Table of Contents
Diversity, equity, and inclusion (DEI) is more than just a buzzword – it’s something that your organization needs to prioritize in order to succeed.
Research from McKinsey indicates that companies in the top quartile of gender and ethnic diversity are 25% more likely to outperform industry financial averages.
For multi-location businesses, it can be challenging to implement a consistent DEI strategy across the entire organization. You’ll need to ensure that every location is equally committed in order to make a positive impact overall, and this starts with standardizing your hiring process.
Here are five steps that your organization can take to make your hiring process more equitable and inclusive, and ultimately build a more diverse team.
1. Use diverse sourcing strategies to reach a wider range of candidates
In order to build a more diverse team, you’ll need to start by casting a wide net and looking in unique places. If you’re struggling to find diverse candidates on LinkedIn or traditional job boards, chances are your target candidate isn’t looking there, so you’ll need to take a different approach to reach them.
Network with multicultural organizations in your industry. For example, a tech company looking to hire more team members of color might recruit from universities that have both a diverse student body and a strong computer science program. They also might look for local coding boot camps aimed at BIPOC individuals. It’s important to really get involved in these organizations to build trust and show you’re committed.
Identify what types of diversity your company is looking for. Many people only think about race and gender when considering diversity, but it’s also worth thinking diversity of ability levels, age, sexual orientation and gender identity, socioeconomic status, and religious background—just to name a few. Think about what types of people your company is lacking and how the unique skills and perspectives they could provide, and use that to hone your search.
2. Write inclusive and accessible job descriptions
For most candidates, your job description will be their first impression of your organization. This is why it’s so important to make sure each job description is written in a way that is free from bias.
Make sure the description is accurate to the role and the location you’re hiring for. Women are generally less likely to apply for jobs if they don’t feel they’re fully qualified, and inaccurate job descriptions could put off other groups from applying too. Eliminating unnecessary requirements from your job description will help a broader variety of candidates feel comfortable applying.
Then, review the language you’re using across the description. It should be gender neutral, avoid racially coded language, and be accessible to candidates of a wide variety of backgrounds and experiences. Consider looking outside of your organization for unbiased input on your job description.
3. Build a structured interview process to ensure fairness
Your DEI strategy should also be present throughout the interview itself. Start by building a list of interview questions to use across the organization. Aim to make the interview experience the same for every single candidate to level the playing field.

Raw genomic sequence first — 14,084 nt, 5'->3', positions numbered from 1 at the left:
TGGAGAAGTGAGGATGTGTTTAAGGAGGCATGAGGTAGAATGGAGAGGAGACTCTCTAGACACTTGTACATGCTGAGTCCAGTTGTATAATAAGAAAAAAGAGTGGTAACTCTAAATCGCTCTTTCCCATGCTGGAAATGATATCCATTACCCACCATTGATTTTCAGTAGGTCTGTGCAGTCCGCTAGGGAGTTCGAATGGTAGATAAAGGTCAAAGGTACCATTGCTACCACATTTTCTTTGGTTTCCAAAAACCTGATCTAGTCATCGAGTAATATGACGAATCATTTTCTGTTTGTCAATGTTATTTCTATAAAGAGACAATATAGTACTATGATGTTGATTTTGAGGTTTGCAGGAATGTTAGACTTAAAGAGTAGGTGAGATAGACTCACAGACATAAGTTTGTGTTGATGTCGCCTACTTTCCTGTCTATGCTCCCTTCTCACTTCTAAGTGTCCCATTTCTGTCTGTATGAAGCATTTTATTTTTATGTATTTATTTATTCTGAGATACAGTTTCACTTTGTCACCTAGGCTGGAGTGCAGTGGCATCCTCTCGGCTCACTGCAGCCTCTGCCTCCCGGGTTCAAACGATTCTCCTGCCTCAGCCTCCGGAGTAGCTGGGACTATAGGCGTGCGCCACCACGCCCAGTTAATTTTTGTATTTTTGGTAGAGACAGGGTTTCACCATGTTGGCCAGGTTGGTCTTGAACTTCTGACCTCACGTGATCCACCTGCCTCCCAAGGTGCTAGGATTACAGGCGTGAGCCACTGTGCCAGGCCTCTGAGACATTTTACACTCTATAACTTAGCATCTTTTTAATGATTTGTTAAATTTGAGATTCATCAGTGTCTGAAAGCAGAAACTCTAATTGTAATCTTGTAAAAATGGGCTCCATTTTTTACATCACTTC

Using a consistent interview process minimizes the chances that external factors will negatively affect a candidate’s performance. Structured interviews also make it easier to evaluate candidates fairly.
Rather than making direct comparisons between candidates, consider using a rubric to score and evaluate candidates on relevant skills and capabilities. This will help your hiring team make more objective decisions and help to prevent unconscious bias from creeping in.
4. Use diverse interview panels to reduce unconscious bias
A recent study on candidate culture indicates that 89% of job applicants from underrepresented groups believe a diverse hiring panel is fundamental to better hiring experiences and outcomes.
Conducting interviews with a diverse panel will ensure that you’re getting balanced feedback from a variety of perspectives. If your company isn’t already diverse, you may need to get creative with your interview panels to remedy this. Look across your entire organization, including your board and partners, to find talented individuals with balanced perspectives.
5. Make diversity visible in your company
Ultimately, DEI needs to go beyond the hiring process and into your businesses’ day-to-day practice. Start by clearly defining your DEI strategies and commitments in each physical location and on your website.
Don’t be afraid to adjust your policies to cater to the specific team members and customers in each location – for example, offering flexible schedules to accommodate different religious and cultural practices.
Implement a bias-free selection process
Wizehire has the tools you need to streamline your hiring process across multiple locations with diversity, equity, and inclusion in mind. We provide everything from powerful hiring software to industry-specific tools to expert hiring coaches, all at your fingertips. Check out our pricing plans today to get started.